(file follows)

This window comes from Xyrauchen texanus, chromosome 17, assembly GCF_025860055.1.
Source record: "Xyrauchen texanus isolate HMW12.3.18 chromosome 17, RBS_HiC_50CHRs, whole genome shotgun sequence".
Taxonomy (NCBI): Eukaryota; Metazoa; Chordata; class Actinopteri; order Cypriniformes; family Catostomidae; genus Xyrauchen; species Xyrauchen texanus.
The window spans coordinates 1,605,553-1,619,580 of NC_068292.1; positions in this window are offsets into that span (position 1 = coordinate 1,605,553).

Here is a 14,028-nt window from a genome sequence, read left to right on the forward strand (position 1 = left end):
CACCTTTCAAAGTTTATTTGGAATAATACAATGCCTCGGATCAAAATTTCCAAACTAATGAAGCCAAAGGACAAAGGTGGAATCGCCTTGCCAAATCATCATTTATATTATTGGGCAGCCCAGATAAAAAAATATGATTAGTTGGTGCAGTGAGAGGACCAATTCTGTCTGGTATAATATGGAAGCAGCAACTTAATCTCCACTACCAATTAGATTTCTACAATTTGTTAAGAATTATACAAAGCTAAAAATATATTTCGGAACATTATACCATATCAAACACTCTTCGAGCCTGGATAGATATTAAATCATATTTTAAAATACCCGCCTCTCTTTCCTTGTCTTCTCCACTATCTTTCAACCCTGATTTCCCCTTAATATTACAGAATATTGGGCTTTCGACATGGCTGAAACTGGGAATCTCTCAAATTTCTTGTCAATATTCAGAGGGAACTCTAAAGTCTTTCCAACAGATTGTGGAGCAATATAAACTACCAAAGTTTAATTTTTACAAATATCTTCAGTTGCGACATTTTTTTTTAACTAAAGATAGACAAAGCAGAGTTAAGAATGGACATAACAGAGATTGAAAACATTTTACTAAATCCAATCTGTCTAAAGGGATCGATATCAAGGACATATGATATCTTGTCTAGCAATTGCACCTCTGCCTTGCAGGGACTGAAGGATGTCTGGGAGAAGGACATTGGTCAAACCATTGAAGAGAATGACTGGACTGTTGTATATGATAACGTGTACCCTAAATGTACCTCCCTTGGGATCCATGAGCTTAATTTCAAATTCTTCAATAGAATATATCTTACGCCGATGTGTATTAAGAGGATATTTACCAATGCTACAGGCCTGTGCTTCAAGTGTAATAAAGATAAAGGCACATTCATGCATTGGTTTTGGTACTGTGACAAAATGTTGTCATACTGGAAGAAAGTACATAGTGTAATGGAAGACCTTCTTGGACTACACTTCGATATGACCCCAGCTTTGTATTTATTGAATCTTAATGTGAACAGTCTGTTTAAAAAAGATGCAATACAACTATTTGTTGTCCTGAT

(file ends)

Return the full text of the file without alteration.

This window comes from Xyrauchen texanus, chromosome 17, assembly GCF_025860055.1.
Source record: "Xyrauchen texanus isolate HMW12.3.18 chromosome 17, RBS_HiC_50CHRs, whole genome shotgun sequence".
Taxonomy (NCBI): Eukaryota; Metazoa; Chordata; class Actinopteri; order Cypriniformes; family Catostomidae; genus Xyrauchen; species Xyrauchen texanus.
The window spans coordinates 1,605,553-1,619,580 of NC_068292.1; positions in this window are offsets into that span (position 1 = coordinate 1,605,553).

Here is a 14,028-nt window from a genome sequence, read left to right on the forward strand (position 1 = left end):
CACCTTTCAAAGTTTATTTGGAATAATACAATGCCTCGGATCAAAATTTCCAAACTAATGAAGCCAAAGGACAAAGGTGGAATCGCCTTGCCAAATCATCATTTATATTATTGGGCAGCCCAGATAAAAAAATATGATTAGTTGGTGCAGTGAGAGGACCAATTCTGTCTGGTATAATATGGAAGCAGCAACTTAATCTCCACTACCAATTAGATTTCTACAATTTGTTAAGAATTATACAAAGCTAAAAATATATTTCGGAACATTATACCATATCAAACACTCTTCGAGCCTGGATAGATATTAAATCATATTTTAAAATACCCGCCTCTCTTTCCTTGTCTTCTCCACTATCTTTCAACCCTGATTTCCCCTTAATATTACAGAATATTGGGCTTTCGACATGGCTGAAACTGGGAATCTCTCAAATTTCTTGTCAATATTCAGAGGGAACTCTAAAGTCTTTCCAACAGATTGTGGAGCAATATAAACTACCAAAGTTTAATTTTTACAAATATCTTCAGTTGCGACATTTTTTTTTAACTAAAGATAGACAAAGCAGAGTTAAGAATGGACATAACAGAGATTGAAAACATTTTACTAAATCCAATCTGTCTAAAGGGATCGATATCAAGGACATATGATATCTTGTCTAGCAATTGCACCTCTGCCTTGCAGGGACTGAAGGATGTCTGGGAGAAGGACATTGGTCAAACCATTGAAGAGAATGACTGGACTGTTGTATATGATAACGTGTACCCTAAATGTACCTCCCTTGGGATCCATGAGCTTAATTTCAAATTCTTCAATAGAATATATCTTACGCCGATGTGTATTAAGAGGATATTTACCAATGCTACAGGCCTGTGCTTCAAGTGTAATAAAGATAAAGGCACATTCATGCATTGGTTTTGGTACTGTGACAAAATGTTGTCATACTGGAAGAAAGTACATAGTGTAATGGAAGACCTTCTTGGACTACACTTCGATATGACCCCAGCTTTGTATTTATTGAATCTTAATGTGAACAGTCTGTTTAAAAAAGATGCAATACAACTATTTGTTGTCCTGAT